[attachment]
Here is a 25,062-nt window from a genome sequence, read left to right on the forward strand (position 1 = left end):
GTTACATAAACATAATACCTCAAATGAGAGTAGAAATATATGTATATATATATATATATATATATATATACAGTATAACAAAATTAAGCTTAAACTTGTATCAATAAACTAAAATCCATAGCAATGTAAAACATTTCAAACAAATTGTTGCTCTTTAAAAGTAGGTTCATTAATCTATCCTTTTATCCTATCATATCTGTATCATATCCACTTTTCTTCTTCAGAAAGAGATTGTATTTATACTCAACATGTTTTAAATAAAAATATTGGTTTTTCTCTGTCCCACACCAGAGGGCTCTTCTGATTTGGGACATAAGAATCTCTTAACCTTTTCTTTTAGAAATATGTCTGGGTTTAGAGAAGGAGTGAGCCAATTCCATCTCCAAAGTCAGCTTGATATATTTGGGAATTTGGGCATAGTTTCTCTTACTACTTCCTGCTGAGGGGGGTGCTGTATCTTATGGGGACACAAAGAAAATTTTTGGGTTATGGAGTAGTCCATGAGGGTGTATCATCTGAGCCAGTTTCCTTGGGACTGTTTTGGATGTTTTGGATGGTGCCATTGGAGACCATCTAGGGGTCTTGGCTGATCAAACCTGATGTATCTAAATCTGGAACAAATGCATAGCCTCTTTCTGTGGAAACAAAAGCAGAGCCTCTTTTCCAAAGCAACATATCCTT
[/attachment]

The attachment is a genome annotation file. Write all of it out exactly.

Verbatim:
Here is a 25,062-nt window from a genome sequence, read left to right on the forward strand (position 1 = left end):
GTTACATAAACATAATACCTCAAATGAGAGTAGAAATATATGTATATATATATATATATATATATATATACAGTATAACAAAATTAAGCTTAAACTTGTATCAATAAACTAAAATCCATAGCAATGTAAAACATTTCAAACAAATTGTTGCTCTTTAAAAGTAGGTTCATTAATCTATCCTTTTATCCTATCATATCTGTATCATATCCACTTTTCTTCTTCAGAAAGAGATTGTATTTATACTCAACATGTTTTAAATAAAAATATTGGTTTTTCTCTGTCCCACACCAGAGGGCTCTTCTGATTTGGGACATAAGAATCTCTTAACCTTTTCTTTTAGAAATATGTCTGGGTTTAGAGAAGGAGTGAGCCAATTCCATCTCCAAAGTCAGCTTGATATATTTGGGAATTTGGGCATAGTTTCTCTTACTACTTCCTGCTGAGGGGGGTGCTGTATCTTATGGGGACACAAAGAAAATTTTTGGGTTATGGAGTAGTCCATGAGGGTGTATCATCTGAGCCAGTTTCCTTGGGACTGTTTTGGATGTTTTGGATGGTGCCATTGGAGACCATCTAGGGGTCTTGGCTGATCAAACCTGATGTATCTAAATCTGGAACAAATGCATAGCCTCTTTCTGTGGAAACAAAAGCAGAGCCTCTTTTCCAAAGCAACATATCCTT